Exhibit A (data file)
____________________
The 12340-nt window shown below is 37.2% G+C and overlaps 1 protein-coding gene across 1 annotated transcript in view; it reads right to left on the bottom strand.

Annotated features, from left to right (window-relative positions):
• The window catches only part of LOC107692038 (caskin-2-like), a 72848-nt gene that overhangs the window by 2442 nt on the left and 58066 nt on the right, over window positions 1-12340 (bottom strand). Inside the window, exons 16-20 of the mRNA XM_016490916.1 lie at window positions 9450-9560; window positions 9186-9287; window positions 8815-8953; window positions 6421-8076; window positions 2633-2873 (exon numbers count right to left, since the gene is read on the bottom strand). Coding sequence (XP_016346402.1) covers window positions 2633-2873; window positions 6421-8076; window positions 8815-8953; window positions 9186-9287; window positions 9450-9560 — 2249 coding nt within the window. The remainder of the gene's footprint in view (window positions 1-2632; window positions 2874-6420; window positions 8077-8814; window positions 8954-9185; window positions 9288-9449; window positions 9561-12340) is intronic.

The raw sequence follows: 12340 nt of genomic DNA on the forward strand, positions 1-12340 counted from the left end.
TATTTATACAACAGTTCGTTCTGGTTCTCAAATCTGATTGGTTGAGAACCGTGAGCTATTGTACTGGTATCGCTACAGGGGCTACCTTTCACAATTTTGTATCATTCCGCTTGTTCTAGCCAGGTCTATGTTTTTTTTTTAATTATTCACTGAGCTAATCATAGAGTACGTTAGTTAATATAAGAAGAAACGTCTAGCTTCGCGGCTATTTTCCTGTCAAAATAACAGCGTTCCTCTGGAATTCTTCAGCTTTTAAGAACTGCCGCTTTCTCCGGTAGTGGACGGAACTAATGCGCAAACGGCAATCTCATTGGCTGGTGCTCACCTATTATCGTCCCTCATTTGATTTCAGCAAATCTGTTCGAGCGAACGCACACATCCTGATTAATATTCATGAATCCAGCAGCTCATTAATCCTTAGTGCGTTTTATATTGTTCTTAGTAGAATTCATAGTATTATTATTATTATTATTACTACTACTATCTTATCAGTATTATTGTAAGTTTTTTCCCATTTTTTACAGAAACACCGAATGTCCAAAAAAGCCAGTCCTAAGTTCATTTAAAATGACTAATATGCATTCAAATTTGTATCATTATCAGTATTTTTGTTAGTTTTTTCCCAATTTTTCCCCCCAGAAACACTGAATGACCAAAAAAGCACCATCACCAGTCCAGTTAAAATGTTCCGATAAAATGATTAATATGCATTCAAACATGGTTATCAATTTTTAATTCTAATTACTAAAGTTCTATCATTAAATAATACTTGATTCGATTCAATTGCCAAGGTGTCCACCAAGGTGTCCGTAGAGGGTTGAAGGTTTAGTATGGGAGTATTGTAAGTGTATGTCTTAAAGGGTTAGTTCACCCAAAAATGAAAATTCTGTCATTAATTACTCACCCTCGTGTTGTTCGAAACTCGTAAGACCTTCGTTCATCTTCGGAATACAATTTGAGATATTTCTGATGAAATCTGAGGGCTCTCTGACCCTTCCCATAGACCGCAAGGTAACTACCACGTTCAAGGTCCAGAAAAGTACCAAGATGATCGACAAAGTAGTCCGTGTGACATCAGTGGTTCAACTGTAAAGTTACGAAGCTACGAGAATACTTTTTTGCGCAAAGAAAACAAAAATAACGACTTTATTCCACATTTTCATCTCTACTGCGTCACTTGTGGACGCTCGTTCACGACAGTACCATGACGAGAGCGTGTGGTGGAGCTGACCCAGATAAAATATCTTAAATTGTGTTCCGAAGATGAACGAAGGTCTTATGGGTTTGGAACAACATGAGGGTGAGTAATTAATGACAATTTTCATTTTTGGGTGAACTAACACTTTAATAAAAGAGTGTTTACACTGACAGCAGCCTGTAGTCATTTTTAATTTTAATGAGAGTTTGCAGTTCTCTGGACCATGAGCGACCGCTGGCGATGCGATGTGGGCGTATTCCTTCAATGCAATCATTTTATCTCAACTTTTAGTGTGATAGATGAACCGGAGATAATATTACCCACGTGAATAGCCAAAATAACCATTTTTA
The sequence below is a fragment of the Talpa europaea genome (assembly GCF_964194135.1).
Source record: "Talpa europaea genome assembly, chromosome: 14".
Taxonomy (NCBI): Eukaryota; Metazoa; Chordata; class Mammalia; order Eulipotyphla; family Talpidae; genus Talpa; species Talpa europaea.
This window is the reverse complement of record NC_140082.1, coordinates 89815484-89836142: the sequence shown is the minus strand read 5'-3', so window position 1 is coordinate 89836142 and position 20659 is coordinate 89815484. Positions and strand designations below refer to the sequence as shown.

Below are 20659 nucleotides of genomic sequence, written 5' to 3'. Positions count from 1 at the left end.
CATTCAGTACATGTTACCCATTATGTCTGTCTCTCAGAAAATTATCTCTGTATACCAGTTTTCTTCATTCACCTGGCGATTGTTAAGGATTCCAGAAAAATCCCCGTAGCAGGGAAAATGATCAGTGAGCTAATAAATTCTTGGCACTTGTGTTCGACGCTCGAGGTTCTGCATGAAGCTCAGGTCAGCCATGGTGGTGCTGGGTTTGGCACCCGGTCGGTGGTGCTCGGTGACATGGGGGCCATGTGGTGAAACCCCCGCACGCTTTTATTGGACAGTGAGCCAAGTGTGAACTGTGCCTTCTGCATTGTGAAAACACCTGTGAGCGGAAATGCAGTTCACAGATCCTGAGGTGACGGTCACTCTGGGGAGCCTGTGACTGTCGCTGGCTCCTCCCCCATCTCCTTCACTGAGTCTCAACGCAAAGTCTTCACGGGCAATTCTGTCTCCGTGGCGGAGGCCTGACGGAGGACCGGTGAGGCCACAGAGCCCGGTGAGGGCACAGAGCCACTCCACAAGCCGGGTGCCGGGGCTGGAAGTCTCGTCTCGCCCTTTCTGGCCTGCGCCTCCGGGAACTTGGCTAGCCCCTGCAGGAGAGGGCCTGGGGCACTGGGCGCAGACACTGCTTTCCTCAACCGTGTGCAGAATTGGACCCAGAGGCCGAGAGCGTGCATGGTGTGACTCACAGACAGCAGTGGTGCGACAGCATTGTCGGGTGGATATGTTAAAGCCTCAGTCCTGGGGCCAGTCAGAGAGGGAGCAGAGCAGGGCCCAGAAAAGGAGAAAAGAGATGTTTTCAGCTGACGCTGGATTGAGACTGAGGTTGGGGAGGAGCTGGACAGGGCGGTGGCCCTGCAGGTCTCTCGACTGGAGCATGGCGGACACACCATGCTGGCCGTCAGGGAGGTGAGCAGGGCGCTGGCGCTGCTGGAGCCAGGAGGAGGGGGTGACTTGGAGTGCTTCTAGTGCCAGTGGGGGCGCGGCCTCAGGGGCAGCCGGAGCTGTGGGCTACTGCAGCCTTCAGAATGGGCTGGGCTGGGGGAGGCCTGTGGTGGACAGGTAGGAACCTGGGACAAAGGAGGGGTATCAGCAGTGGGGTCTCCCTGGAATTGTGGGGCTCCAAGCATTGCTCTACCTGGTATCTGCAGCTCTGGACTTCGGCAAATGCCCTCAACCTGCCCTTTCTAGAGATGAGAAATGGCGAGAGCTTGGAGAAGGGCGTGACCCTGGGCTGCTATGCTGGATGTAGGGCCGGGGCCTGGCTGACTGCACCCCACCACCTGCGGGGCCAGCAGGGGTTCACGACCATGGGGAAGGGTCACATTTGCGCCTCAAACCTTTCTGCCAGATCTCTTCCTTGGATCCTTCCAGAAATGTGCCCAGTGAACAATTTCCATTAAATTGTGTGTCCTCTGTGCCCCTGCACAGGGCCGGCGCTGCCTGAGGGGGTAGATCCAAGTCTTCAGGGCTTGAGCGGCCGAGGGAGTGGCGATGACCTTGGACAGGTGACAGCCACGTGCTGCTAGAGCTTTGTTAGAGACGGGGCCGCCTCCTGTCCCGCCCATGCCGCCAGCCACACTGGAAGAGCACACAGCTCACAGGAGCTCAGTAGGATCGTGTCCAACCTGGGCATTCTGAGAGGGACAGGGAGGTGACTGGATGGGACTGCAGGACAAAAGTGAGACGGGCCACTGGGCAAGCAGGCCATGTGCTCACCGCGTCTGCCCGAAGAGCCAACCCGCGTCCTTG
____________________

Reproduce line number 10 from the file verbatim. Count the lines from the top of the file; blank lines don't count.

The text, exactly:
Below are 20659 nucleotides of genomic sequence, written 5' to 3'. Positions count from 1 at the left end.